Can we please remember for a second that Derek Jeter is, first and foremost, a baseball player?

16 Comments

I’m not sure what to make of Derek Jeter’s total value. That is, his value as both a baseball player and a piece of marketing and good will and all of that. And those are the terms in which his current contractual situation are being played out.

There’s just so much uncertainty there. I think those who say that Jeter is irreplaceable or that he’s worth tens of millions as a personality alone are frankly deluded. There’s a value to that stuff, sure, but I don’t think it’s that great.  At the same time, anyone who completely discounts the notion that Jeter has some value over and above his OPS and defense is loony too (not that I’ve seen anyone totally discount it).  It’s just that unless you’re privy to all of the numbers the Yankees and Jeter’s representatives have along those lines, you can’t know this stuff. And even those people then have to take a leap of faith because the numbers don’t tell the whole story.

Still, I think we can recognize baloney when we see it, and there’s some baloney in this morning’s article by Bob Raissman, in which he quotes an alleged expert on sports marketing who thinks that Jeter would be valuable to any team who is launching a regional sports network like YES.  The example he uses is the Astros, and he drops this beauty:

“Jeter’s presence at a fledgling regional sports network has value,” said Lee Berke, president of LHB Sports, Entertainment & Media Inc., a company that advises sports and entertainment properties on network start-ups. “Jeter’s leverage is this: Suppose he goes to a team that’s just developing a network, like the Astros.

“You’re out there trying to sell the network to cable systems for the first time,” Berke said. “When a team doesn’t have a record of recent success, you’ve got a real advantage saying (to cable operators) ‘We’ve got Derek Jeter. We are committed to excellence.'”

Really? Does a Derek Jeter signing and a one-day press conference that would accompany it really signal to smart business people and the viewers who pay for their services that the Astros are “committed to excellence?”  Depending on the contract price, it could mean that they’re committed to delusion. Depending on how he hits between Opening Day and May 11th it could mean that they’re committed to paying for the shadow of a once-great player. How much did Hank Aaron mean for the 1975-76 Brewers’ bottom line?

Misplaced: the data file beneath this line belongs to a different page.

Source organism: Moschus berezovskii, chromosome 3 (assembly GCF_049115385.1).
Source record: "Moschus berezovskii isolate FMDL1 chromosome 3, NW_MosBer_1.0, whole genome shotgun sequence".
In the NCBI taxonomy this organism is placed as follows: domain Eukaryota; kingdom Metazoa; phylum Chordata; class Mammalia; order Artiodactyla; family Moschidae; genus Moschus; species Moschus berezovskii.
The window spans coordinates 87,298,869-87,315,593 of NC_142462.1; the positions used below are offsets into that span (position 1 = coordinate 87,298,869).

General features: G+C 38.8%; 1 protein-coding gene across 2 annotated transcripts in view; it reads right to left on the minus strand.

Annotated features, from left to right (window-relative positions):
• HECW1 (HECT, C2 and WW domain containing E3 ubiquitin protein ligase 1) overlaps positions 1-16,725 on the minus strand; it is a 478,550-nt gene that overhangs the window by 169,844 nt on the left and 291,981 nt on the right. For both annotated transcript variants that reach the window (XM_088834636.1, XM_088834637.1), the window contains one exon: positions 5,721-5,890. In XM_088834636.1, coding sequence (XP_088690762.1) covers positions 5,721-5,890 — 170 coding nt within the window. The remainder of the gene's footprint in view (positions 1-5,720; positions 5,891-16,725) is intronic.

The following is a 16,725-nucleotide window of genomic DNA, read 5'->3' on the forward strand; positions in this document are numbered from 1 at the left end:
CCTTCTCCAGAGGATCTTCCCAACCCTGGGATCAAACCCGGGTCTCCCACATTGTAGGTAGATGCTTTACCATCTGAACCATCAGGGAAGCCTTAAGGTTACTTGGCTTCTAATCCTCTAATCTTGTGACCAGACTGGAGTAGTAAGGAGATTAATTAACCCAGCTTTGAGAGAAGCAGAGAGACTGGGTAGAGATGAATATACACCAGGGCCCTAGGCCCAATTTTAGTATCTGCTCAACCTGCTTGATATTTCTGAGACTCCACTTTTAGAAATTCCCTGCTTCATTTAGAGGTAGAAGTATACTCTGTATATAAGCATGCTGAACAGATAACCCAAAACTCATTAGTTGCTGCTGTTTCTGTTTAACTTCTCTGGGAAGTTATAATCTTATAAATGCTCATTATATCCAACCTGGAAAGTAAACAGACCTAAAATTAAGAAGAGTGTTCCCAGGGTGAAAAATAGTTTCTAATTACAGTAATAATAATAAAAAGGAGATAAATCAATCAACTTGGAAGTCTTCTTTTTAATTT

Which isn’t to say that Jeter is done. He may bounce back remarkably. It’s just that trying to value him separate and apart from what he actually brings in terms of baseball production is silly.  Even the Yankees have to weigh his average and OPS over his Q score.  He’s a baseball player, after all. He’s not hosting a talk show.

Astros push ALCS to Game 7 with 7-1 stunner against Yankees

Getty Images
6 Comments

There’s just something about playing in your home ballpark. The Astros decimated the Yankees at Minute Maid Park on Friday, riding seven scoreless innings from Justin Verlander and a pair of big runs from Jose Altuve to win 7-1 and force a Game 7 in the American League Championship Series.

Through the first four innings, however, the teams looked equally matched. Luis Severino no-hit the Astros through 3 2/3 innings, losing his bid on Carlos Correa‘s line drive single in the fourth. The Astros returned in the fifth to do some real damage, drawing two walks and plating the first run of the night with Brian McCann‘s ground-rule double off of the right field wall. Things didn’t get any easier for Severino. Jose Altuve lined a two-RBI base hit into left field, upping Houston’s advantage to three runs.

Verlander, meanwhile, muted the Yankees’ offense with seven innings of five-hit, eight-strikeout ball. While he didn’t come close to matching his complete game effort in Game 2, he was still plenty dominant against a struggling New York lineup. No player reached past first base until the sixth inning, when a pair of base hits from Chase Headley and Didi Gregorius gave the Yankees their first runner in scoring position. That didn’t last long, though, as Gary Sanchez grounded out on a 3-0 slider to end the inning.

In the seventh, Houston’s ace got into another spot of trouble. He walked Greg Bird on six pitches to start the inning, then plunked Starlin Castro on the wrist. Aaron Hicks struck out, in part thanks to a questionable call by home plate umpire Jim Reynolds, but it was Todd Frazier who presented the biggest threat after returning an 0-1 fastball for a 403-foot fly out to left field. Luckily for Verlander, George Springer was there to bail him out with a leaping catch at the wall.

The Yankees kept things exciting in the eighth, too. Aaron Judge ripped his third postseason home run off of Brad Peacock, taking a 425-footer out to the train in left field to spoil the Astros’ shutout. That was the only real break the Yankees got, however, as Altuve, Alex Bregman and Evan Gattis returned in the bottom of the inning to tack on another four runs, including Altuve’s solo shot off of David Robertson:

Ken Giles handled the ninth, expending 23 pitches and giving up a base hit and a walk before retiring Frazier and Headley to end the game. Thanks to Houston’s winning efforts, the two teams will compete in their first seven-game Championship Series since 2004 — and this time, at least one of them is guaranteed to come away with a win.

Game 7 of the ALCS is set for Saturday at 8:00 PM ET. Houston right-hander Charlie Morton (14-7, 3.62 ERA) is scheduled to face southpaw CC Sabathia (14-5, 3.69 ERA).